These are just a few ideas. The key is to look for opportunities to continue to improve — especially if there are areas that you feel a bit shaky on. Using this time wisely will pay off down the road.
Step 2: Find the right practice
You’ve worked hard to get to this point, so don’t settle for just any old practice. Instead, take the time to find the one where you and your career can thrive.
That means doing your homework:
- Understanding your own priorities and preferences
- Visiting the practice on (at least) three occasions to observe how it runs
- Reviewing charts and a sample schedule to see if you can keep up with the expected treatments and pace
- Making sure you understand how you’ll be paid
- Confirming that the practice is prepared for an associate
- Paying attention to how the senior doctor interacts with staff and patients
Step 3: Develop your leadership skills and confidence
As a student, your clinical professors were literally watching over your shoulder as you worked. Treatment planning could take hours upon hours.
Now, as you begin your associateship, you will be expected to have all the right answers while handling not two, but at least five or six treatments a day — all while managing your auxiliaries.
While it takes a certain amount of “fake it till you make it,” there are many ways you can build your confidence and leadership skills — namely by following Steps 1 and 2 above.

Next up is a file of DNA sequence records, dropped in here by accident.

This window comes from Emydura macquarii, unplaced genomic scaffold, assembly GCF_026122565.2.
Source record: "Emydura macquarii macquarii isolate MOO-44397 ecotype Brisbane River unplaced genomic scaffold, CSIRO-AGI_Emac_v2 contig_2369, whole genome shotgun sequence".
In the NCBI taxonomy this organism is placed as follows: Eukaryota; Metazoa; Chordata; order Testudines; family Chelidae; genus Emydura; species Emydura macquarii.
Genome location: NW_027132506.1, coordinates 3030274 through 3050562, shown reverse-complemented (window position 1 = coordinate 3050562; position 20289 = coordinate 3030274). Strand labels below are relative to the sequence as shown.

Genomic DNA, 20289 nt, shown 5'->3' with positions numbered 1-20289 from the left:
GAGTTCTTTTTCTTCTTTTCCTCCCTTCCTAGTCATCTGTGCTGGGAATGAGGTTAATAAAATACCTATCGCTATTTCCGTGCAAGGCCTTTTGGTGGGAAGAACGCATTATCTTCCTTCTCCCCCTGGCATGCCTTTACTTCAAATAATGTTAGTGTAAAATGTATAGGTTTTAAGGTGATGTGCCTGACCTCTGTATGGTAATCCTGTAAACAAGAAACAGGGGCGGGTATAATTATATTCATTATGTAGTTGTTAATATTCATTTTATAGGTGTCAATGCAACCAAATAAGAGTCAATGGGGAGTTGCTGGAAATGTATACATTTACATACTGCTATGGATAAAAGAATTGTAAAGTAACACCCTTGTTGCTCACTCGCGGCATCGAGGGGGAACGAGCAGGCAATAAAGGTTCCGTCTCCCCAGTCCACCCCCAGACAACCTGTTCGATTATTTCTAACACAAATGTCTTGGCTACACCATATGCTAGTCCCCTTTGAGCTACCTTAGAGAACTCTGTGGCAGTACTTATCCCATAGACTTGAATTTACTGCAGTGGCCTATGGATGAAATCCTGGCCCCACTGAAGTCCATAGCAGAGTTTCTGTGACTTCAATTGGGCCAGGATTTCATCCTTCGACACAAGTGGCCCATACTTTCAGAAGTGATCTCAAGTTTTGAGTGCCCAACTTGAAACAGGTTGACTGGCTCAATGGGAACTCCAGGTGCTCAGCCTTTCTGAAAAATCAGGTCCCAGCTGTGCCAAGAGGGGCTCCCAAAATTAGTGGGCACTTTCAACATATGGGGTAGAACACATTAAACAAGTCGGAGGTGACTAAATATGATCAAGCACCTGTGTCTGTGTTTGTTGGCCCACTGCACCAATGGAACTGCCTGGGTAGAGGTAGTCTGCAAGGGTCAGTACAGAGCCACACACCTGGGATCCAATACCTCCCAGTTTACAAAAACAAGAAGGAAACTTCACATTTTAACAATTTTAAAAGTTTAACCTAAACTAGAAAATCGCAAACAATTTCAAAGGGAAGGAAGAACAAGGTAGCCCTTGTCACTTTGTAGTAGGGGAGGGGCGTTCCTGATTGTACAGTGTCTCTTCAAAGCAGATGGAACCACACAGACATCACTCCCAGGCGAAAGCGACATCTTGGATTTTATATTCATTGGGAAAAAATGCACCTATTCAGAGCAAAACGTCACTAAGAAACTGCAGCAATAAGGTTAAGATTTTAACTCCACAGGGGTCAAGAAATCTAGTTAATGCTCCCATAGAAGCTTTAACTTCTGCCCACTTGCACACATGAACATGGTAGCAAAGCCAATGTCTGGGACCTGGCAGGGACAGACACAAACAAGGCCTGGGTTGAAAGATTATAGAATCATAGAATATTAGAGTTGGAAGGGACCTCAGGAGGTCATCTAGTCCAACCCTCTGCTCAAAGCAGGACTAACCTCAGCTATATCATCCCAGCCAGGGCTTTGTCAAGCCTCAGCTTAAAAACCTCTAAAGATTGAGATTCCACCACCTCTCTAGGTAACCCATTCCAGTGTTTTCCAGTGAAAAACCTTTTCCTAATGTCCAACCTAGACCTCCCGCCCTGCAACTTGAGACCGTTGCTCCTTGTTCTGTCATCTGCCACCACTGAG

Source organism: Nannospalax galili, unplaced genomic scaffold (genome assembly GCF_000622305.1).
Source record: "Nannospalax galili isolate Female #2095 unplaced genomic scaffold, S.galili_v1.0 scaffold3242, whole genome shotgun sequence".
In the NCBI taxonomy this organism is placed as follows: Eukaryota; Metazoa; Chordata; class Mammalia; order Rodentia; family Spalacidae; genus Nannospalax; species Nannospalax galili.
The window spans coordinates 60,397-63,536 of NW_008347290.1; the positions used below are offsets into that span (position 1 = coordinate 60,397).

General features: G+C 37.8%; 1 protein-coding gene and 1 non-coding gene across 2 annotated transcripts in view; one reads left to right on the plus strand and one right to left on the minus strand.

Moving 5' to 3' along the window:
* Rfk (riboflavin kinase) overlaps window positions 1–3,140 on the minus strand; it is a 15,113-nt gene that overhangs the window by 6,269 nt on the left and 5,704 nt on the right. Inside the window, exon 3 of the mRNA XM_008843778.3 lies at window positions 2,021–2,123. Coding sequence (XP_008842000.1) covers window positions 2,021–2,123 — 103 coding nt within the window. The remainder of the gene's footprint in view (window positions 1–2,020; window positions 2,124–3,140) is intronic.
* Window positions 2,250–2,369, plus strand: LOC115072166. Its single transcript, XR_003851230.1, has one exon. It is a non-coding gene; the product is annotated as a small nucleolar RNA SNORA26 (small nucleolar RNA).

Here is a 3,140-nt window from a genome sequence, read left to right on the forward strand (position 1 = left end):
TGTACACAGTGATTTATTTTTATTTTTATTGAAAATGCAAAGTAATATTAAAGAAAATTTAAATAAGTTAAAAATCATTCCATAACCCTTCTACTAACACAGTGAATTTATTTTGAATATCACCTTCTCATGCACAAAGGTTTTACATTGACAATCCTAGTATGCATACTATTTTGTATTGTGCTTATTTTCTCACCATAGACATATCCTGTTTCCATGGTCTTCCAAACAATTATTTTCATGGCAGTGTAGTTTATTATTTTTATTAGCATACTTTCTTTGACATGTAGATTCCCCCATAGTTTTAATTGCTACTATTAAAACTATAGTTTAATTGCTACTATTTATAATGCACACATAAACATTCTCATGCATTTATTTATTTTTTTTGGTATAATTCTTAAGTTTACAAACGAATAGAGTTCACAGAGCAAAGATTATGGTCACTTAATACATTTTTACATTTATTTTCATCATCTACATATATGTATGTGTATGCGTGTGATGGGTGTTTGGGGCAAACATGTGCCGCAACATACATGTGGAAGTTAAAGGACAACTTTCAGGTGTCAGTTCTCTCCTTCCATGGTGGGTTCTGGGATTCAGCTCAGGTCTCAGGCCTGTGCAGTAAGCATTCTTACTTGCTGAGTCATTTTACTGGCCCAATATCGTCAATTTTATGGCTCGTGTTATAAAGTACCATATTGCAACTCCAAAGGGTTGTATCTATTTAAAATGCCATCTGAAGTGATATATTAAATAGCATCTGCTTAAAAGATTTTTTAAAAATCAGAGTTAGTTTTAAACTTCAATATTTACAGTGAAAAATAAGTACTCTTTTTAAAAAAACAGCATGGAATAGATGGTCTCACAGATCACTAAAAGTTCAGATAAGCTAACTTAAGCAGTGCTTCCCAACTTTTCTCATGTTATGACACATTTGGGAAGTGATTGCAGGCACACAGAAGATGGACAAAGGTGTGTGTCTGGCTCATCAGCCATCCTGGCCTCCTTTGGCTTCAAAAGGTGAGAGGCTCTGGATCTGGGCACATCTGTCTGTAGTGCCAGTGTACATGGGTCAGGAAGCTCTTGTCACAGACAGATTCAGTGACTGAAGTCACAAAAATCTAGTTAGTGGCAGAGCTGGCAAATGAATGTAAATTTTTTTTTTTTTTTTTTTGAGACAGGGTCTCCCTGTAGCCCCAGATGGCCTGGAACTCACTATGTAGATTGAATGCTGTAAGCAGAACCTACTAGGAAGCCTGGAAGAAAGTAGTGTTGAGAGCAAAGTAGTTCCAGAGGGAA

Improving your clinical competence helps tremendously. The more times you have seen a situation, the more confidently you will approach it in practice. Similarly, take the time to prepare before each patient. Review the next day’s charts and ask for clarification from your senior doctor or auxiliaries. Lead a morning huddle with your team to review the day’s schedule so that you’re not walking into the operatory cold.
If you have shadowed your new practice at least three times and observed how the staff works, you have already begun to build relationships with your new colleagues. Plus, you will know exactly what is expected of the staff before, during, and after a procedure. Your new boss should help set the right tone among staff and patients.
Another key is to work with your new boss to develop a comprehensive integration plan. This plan will bridge the time between accepting the position and your start date, ensuring that you’re ready to start strong. A good integration plan will ensure you can hit the ground running. Staff will be ready to work with you, and patients will be enthusiastically introduced to you.
Take a breath
Once you’ve begun taking these steps, go enjoy that well-deserved vacation! You’ll be able to relax, knowing that you are as prepared as you possibly can be.